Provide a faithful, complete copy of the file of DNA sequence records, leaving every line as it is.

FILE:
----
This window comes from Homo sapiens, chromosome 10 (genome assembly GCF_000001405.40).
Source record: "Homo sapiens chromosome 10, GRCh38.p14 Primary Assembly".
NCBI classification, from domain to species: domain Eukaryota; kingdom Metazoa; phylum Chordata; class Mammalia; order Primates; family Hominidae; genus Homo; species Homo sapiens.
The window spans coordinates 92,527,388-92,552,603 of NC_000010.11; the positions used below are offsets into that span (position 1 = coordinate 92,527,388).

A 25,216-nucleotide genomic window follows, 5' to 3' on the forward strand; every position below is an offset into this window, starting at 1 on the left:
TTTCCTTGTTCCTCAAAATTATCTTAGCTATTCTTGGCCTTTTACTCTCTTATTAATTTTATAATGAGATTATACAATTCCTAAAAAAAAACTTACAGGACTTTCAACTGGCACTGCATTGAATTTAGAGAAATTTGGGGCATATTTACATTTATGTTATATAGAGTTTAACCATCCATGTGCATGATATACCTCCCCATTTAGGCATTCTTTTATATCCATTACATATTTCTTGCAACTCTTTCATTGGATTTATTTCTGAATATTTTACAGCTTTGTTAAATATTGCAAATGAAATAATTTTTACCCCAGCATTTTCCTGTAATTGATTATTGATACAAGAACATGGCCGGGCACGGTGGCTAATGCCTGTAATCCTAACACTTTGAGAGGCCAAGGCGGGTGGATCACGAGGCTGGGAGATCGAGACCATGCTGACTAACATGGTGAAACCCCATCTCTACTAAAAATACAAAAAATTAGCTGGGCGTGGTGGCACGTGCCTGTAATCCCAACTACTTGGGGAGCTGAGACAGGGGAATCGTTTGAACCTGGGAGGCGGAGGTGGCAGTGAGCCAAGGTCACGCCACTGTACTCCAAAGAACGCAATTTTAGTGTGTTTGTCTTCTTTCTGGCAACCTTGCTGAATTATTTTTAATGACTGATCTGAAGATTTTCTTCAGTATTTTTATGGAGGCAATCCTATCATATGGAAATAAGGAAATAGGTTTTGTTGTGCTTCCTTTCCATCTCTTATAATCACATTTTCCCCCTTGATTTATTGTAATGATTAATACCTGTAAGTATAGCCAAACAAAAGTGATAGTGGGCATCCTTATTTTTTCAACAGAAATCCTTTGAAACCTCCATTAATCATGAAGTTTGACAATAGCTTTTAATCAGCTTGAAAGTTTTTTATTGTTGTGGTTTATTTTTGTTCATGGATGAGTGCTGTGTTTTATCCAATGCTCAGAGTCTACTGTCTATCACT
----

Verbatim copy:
This window comes from Homo sapiens, chromosome 10 (genome assembly GCF_000001405.40).
Source record: "Homo sapiens chromosome 10, GRCh38.p14 Primary Assembly".
NCBI classification, from domain to species: domain Eukaryota; kingdom Metazoa; phylum Chordata; class Mammalia; order Primates; family Hominidae; genus Homo; species Homo sapiens.
The window spans coordinates 92,527,388-92,552,603 of NC_000010.11; the positions used below are offsets into that span (position 1 = coordinate 92,527,388).

A 25,216-nucleotide genomic window follows, 5' to 3' on the forward strand; every position below is an offset into this window, starting at 1 on the left:
TTTCCTTGTTCCTCAAAATTATCTTAGCTATTCTTGGCCTTTTACTCTCTTATTAATTTTATAATGAGATTATACAATTCCTAAAAAAAAACTTACAGGACTTTCAACTGGCACTGCATTGAATTTAGAGAAATTTGGGGCATATTTACATTTATGTTATATAGAGTTTAACCATCCATGTGCATGATATACCTCCCCATTTAGGCATTCTTTTATATCCATTACATATTTCTTGCAACTCTTTCATTGGATTTATTTCTGAATATTTTACAGCTTTGTTAAATATTGCAAATGAAATAATTTTTACCCCAGCATTTTCCTGTAATTGATTATTGATACAAGAACATGGCCGGGCACGGTGGCTAATGCCTGTAATCCTAACACTTTGAGAGGCCAAGGCGGGTGGATCACGAGGCTGGGAGATCGAGACCATGCTGACTAACATGGTGAAACCCCATCTCTACTAAAAATACAAAAAATTAGCTGGGCGTGGTGGCACGTGCCTGTAATCCCAACTACTTGGGGAGCTGAGACAGGGGAATCGTTTGAACCTGGGAGGCGGAGGTGGCAGTGAGCCAAGGTCACGCCACTGTACTCCAAAGAACGCAATTTTAGTGTGTTTGTCTTCTTTCTGGCAACCTTGCTGAATTATTTTTAATGACTGATCTGAAGATTTTCTTCAGTATTTTTATGGAGGCAATCCTATCATATGGAAATAAGGAAATAGGTTTTGTTGTGCTTCCTTTCCATCTCTTATAATCACATTTTCCCCCTTGATTTATTGTAATGATTAATACCTGTAAGTATAGCCAAACAAAAGTGATAGTGGGCATCCTTATTTTTTCAACAGAAATCCTTTGAAACCTCCATTAATCATGAAGTTTGACAATAGCTTTTAATCAGCTTGAAAGTTTTTTATTGTTGTGGTTTATTTTTGTTCATGGATGAGTGCTGTGTTTTATCCAATGCTCAGAGTCTACTGTCTATCACT